Steak House: Yes! You can eat plant-based at steak houses! Browse the “sides” and see what you can combine into a meal. Most have some type of baked potato or sweet potato, rice, corn on the cob (no butter), green beans, and other various vegetables. Round it out with a salad (if you’d like) with balsamic vinegar and you’re good to go!


What about fast food? I really try hard to limit the amount of fast food I feed my family. However there are times where it is just unavoidable. Again, with fast food you are not going to be able to have an oil free meal, or the most healthful meal, but you can still get something decent. If you’re armed with the right information, you can navigate most fast food menus without doing too much damage.

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photo credit: Subway

Sandwich Shops (Subway, Which-Which, etc): Ask which breads are dairy/egg free and then go to town with the veggies. Load that sandwich high with lettuce, tomatoes, cucumber, peppers, onions, and avocado.

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Looks gross, tastes pretty good. And very filling.

Taco Places (Taco Bell, Taco Bueno, etc): The most satisfying route I have found at the taco drive thru is the classic bean burrito. If you’re at Taco Bell, you can say the word “fresco” and they will take out any cheese or sour cream and add in pico de gallo. I also like to add rice (and sometimes potatoes) to my burritos to make them more filling so I don’t have to order multiple items. Some drive-thru taco joints also have a “taco salad,” typically served in a fried tortilla bowl. You can ask to sub beans for the beef/chicken, add rice, pico de gallo, guacamole, and leave off the cheese and sour cream. If you’re trying to avoid oil (or at least overtly fried things), just don’t eat the shell.

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Chick-fil-A: This one gets it’s own special shout out because, let’s face it, it is play date-central for stay at home moms. Anywhere that has clean bathrooms, a play land, and free wifi has my vote. When it comes to food, ask for a “veggie wrap.” It is not on the menu, but what they will do (with a “my pleasure,” of course) is make the Grilled Chicken Wrap minus the cheese/chicken mixture. Ask if they have any other veggies that you can add in (some locations have corn and tomatoes). Since the wrap is dry, you may want to ask for some salad dressing. The Lite Italian, Lite Balsamic, and Chili Lime dressings are all dairy/egg free (though full of oil and preservatives). Get a side of fruit to complete your meal.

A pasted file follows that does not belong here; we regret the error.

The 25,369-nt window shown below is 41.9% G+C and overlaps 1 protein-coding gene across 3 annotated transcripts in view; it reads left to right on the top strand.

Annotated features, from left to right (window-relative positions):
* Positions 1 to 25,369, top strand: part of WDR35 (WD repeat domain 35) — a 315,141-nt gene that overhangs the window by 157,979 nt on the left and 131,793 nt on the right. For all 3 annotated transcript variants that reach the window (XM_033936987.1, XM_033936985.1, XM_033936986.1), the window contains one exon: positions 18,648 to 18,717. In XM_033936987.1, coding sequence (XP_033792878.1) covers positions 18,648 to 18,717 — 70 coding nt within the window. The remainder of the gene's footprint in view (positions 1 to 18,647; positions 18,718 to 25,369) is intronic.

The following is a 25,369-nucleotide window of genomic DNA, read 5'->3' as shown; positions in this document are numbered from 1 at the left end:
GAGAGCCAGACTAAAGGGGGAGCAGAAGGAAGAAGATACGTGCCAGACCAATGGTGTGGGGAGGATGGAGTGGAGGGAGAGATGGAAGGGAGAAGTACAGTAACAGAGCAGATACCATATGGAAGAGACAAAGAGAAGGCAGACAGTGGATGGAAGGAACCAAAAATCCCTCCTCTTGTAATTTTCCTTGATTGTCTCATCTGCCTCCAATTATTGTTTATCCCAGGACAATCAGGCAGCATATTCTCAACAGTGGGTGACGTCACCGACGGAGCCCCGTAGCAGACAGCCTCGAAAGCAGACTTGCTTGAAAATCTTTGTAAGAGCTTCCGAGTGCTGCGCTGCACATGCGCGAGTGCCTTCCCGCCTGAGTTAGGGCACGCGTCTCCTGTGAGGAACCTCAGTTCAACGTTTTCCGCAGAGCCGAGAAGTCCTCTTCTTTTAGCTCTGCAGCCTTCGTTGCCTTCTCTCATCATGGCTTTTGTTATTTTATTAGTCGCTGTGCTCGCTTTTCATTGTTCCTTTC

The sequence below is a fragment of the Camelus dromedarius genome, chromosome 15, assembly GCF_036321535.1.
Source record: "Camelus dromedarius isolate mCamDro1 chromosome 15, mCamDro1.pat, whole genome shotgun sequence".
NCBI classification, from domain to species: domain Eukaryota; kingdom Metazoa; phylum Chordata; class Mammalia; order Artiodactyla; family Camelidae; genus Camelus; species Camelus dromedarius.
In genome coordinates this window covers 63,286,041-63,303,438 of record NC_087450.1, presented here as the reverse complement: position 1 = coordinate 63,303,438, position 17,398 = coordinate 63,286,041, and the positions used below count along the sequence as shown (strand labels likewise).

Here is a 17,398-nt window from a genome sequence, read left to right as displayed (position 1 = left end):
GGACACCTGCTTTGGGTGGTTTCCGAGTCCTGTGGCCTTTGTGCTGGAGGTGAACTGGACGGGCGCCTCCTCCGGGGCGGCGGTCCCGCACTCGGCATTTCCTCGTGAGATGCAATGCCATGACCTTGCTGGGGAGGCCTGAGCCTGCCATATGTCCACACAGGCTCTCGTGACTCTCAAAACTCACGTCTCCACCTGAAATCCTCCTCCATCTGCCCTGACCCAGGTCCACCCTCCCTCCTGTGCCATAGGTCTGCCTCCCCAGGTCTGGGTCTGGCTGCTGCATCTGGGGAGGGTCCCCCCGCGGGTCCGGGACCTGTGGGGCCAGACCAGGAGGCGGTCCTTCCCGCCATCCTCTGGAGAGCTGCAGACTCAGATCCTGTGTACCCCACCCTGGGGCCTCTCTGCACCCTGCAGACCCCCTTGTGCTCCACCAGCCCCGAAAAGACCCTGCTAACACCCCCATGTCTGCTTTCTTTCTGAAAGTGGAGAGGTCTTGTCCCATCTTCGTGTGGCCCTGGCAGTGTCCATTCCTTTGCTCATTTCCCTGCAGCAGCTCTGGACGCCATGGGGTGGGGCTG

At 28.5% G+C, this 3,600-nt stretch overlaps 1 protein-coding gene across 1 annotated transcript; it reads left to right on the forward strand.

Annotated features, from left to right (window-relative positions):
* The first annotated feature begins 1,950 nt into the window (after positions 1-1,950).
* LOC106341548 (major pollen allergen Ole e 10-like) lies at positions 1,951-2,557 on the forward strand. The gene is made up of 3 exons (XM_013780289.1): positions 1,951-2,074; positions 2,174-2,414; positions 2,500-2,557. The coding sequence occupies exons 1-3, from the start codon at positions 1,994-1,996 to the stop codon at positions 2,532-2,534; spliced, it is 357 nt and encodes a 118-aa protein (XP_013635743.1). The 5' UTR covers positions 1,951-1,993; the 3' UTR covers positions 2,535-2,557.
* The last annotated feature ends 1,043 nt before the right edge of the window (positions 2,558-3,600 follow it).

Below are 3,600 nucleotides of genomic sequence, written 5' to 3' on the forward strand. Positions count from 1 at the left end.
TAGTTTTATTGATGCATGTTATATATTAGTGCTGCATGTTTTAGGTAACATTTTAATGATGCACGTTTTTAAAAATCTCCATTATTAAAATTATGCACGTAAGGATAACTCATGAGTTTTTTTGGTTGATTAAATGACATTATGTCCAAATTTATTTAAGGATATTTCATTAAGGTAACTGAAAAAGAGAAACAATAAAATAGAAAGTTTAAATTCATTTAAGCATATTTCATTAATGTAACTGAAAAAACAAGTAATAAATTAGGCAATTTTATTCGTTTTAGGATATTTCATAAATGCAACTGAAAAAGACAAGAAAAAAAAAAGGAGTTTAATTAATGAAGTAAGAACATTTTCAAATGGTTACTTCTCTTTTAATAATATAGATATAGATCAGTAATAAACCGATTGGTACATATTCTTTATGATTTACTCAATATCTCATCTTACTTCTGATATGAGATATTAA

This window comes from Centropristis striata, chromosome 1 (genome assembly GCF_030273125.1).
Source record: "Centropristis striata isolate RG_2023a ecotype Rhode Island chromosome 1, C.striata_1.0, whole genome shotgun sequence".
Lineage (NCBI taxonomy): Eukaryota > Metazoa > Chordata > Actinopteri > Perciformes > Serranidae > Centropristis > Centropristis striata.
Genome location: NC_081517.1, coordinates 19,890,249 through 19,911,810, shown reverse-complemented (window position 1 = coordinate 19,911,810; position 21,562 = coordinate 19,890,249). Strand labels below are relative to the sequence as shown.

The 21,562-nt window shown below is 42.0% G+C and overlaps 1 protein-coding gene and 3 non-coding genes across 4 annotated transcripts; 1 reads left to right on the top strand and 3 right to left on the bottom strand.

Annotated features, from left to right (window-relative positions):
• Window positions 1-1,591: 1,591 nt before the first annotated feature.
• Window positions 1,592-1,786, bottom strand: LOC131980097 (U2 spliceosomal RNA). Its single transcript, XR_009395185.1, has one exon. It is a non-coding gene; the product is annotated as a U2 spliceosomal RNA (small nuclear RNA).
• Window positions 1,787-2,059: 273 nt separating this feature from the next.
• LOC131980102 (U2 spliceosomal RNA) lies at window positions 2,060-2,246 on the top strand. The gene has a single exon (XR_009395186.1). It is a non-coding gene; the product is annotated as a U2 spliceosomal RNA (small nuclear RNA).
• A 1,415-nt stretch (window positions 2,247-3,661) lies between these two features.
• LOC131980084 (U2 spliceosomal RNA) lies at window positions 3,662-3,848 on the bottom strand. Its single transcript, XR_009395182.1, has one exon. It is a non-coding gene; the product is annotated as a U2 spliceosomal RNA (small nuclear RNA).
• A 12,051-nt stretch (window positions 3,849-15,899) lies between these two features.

American/Burgers: Here’s where the pickin’s get slim, y’all. You’ll need to check if the buns are dairy/egg free and then ask them to load it with lettuce, tomato, and avocado (if they have it). Fries are cooked in oil (duh) and we don’t need any more of that. Honestly, a salad might be your only reliable option here, folks.

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Juices/Smoothies: This is more for a snack, but freshly pressed juices and smoothies are a great way to get more veggies in on the go. Fresh juices should always be just plants, but smoothie places often use milk and whey based protein powders. Ask if they can make you a smoothie using lots of fresh fruit, greens if they have them, and water instead of milk. Stay away from “boosts,” even if they are vegan. It’s a shame to ruin a beautiful smoothie with processed chemicals.

 

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It came with ranch for dipping, which I just left alone. Next time I may sneak in this vegan Hemp Ranch Dressing in my purse!

Bonus tip! Movie Theaters: If you have a movie theater that serves food, check out the online menus! We have a few franchises in our area such as iPic and Studio Movie Grill that serve a full dinner to you in recliner chairs while you watch your movie. I was able to order a HUGE bowl of crudité to munch on while we watched Leo DiCaprio eat bison liver in The Revenant (gross scene, btw).


So there you have it! How to eat out, the plant-based way. Do you have any other tips on navigating restaurant menus for a healthy, plant-strong meal? Share it below!